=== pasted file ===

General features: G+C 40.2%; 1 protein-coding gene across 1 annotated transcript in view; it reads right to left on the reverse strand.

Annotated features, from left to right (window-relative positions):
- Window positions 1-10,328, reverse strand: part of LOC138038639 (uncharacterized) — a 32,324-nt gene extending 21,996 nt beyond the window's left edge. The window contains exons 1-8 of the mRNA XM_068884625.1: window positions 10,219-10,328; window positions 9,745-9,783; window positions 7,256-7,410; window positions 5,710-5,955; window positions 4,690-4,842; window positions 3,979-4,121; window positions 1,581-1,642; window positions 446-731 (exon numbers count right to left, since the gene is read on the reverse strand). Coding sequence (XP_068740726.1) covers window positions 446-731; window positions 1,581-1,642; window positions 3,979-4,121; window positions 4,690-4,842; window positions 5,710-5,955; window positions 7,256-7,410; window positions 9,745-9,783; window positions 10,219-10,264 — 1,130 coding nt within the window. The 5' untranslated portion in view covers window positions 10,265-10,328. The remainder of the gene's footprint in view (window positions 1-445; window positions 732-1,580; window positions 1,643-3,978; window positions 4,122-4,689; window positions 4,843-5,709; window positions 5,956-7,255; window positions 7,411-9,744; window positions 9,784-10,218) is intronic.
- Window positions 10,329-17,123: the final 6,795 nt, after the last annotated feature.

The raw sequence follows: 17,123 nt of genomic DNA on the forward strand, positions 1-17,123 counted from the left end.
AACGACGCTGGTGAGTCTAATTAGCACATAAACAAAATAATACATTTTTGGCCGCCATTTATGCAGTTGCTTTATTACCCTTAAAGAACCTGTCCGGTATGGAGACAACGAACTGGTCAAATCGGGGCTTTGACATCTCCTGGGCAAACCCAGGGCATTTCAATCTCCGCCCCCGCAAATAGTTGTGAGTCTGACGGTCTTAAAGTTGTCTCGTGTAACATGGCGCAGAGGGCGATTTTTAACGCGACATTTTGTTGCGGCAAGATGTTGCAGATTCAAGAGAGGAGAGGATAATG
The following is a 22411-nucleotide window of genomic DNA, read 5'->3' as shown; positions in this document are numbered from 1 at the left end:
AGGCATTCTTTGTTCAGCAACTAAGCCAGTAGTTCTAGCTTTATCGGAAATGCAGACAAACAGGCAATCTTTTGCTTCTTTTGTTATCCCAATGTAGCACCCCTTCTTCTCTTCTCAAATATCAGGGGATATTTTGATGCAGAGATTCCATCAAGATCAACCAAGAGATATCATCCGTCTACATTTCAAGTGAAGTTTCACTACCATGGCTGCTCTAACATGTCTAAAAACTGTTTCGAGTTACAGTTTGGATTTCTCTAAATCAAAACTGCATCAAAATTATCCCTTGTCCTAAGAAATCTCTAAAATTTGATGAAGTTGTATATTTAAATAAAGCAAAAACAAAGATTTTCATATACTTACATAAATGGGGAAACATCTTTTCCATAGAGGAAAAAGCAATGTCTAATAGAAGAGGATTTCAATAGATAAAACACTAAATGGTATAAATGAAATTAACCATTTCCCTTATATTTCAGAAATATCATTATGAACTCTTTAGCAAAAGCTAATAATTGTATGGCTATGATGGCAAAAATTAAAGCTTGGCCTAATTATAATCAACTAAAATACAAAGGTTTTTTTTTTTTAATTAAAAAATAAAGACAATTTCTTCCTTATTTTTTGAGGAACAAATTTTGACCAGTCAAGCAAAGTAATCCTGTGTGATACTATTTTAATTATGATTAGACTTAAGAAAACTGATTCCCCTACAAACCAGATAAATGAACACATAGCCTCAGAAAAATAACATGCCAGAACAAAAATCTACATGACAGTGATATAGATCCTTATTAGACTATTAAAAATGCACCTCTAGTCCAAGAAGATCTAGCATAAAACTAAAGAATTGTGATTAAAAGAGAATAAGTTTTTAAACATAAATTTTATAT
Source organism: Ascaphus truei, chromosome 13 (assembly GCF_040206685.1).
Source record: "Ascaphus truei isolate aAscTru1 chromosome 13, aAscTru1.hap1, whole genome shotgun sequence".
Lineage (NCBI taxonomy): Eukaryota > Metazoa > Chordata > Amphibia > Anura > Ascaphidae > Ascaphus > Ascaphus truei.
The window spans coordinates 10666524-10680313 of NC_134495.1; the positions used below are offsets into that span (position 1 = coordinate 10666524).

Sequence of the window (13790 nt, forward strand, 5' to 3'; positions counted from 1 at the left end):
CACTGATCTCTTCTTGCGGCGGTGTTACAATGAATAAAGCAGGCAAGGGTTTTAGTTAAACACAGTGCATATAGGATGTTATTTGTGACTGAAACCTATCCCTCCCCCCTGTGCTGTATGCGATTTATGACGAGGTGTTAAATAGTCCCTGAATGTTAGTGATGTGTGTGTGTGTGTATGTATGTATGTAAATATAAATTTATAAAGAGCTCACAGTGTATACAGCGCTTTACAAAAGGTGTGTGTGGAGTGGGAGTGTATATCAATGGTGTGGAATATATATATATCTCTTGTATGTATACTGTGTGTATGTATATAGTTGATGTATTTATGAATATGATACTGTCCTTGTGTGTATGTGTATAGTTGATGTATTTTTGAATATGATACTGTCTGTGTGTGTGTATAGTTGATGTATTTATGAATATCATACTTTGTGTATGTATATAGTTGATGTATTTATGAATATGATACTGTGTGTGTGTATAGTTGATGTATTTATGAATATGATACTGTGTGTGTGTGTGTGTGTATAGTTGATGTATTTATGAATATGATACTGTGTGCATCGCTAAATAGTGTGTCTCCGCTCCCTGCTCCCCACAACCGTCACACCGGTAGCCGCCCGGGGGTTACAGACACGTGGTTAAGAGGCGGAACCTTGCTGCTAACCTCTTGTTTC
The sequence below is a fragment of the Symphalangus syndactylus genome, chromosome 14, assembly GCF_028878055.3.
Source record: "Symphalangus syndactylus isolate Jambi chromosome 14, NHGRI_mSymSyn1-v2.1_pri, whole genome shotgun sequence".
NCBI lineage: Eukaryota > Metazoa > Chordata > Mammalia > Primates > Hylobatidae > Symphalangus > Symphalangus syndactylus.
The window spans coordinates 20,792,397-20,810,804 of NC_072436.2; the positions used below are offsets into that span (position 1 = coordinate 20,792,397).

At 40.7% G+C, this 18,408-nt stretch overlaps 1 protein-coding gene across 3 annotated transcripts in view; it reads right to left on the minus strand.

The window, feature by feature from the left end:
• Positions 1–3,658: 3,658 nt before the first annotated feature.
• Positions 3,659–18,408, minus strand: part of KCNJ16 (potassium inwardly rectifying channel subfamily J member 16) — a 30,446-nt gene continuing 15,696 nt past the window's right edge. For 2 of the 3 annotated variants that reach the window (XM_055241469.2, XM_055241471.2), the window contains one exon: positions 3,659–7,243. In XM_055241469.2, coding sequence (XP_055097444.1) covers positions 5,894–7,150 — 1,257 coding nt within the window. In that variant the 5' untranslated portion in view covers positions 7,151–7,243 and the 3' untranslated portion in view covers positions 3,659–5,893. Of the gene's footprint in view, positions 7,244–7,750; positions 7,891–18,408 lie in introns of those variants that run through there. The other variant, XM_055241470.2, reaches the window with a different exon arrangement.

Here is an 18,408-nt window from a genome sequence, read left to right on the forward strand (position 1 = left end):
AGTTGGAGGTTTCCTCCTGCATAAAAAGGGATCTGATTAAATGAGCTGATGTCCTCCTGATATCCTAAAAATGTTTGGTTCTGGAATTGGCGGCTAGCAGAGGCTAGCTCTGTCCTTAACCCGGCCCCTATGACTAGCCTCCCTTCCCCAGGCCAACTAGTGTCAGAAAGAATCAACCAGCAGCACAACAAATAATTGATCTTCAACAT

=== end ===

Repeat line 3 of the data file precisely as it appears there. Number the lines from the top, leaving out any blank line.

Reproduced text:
- Window positions 1-10,328, reverse strand: part of LOC138038639 (uncharacterized) — a 32,324-nt gene extending 21,996 nt beyond the window's left edge. The window contains exons 1-8 of the mRNA XM_068884625.1: window positions 10,219-10,328; window positions 9,745-9,783; window positions 7,256-7,410; window positions 5,710-5,955; window positions 4,690-4,842; window positions 3,979-4,121; window positions 1,581-1,642; window positions 446-731 (exon numbers count right to left, since the gene is read on the reverse strand). Coding sequence (XP_068740726.1) covers window positions 446-731; window positions 1,581-1,642; window positions 3,979-4,121; window positions 4,690-4,842; window positions 5,710-5,955; window positions 7,256-7,410; window positions 9,745-9,783; window positions 10,219-10,264 — 1,130 coding nt within the window. The 5' untranslated portion in view covers window positions 10,265-10,328. The remainder of the gene's footprint in view (window positions 1-445; window positions 732-1,580; window positions 1,643-3,978; window positions 4,122-4,689; window positions 4,843-5,709; window positions 5,956-7,255; window positions 7,411-9,744; window positions 9,784-10,218) is intronic.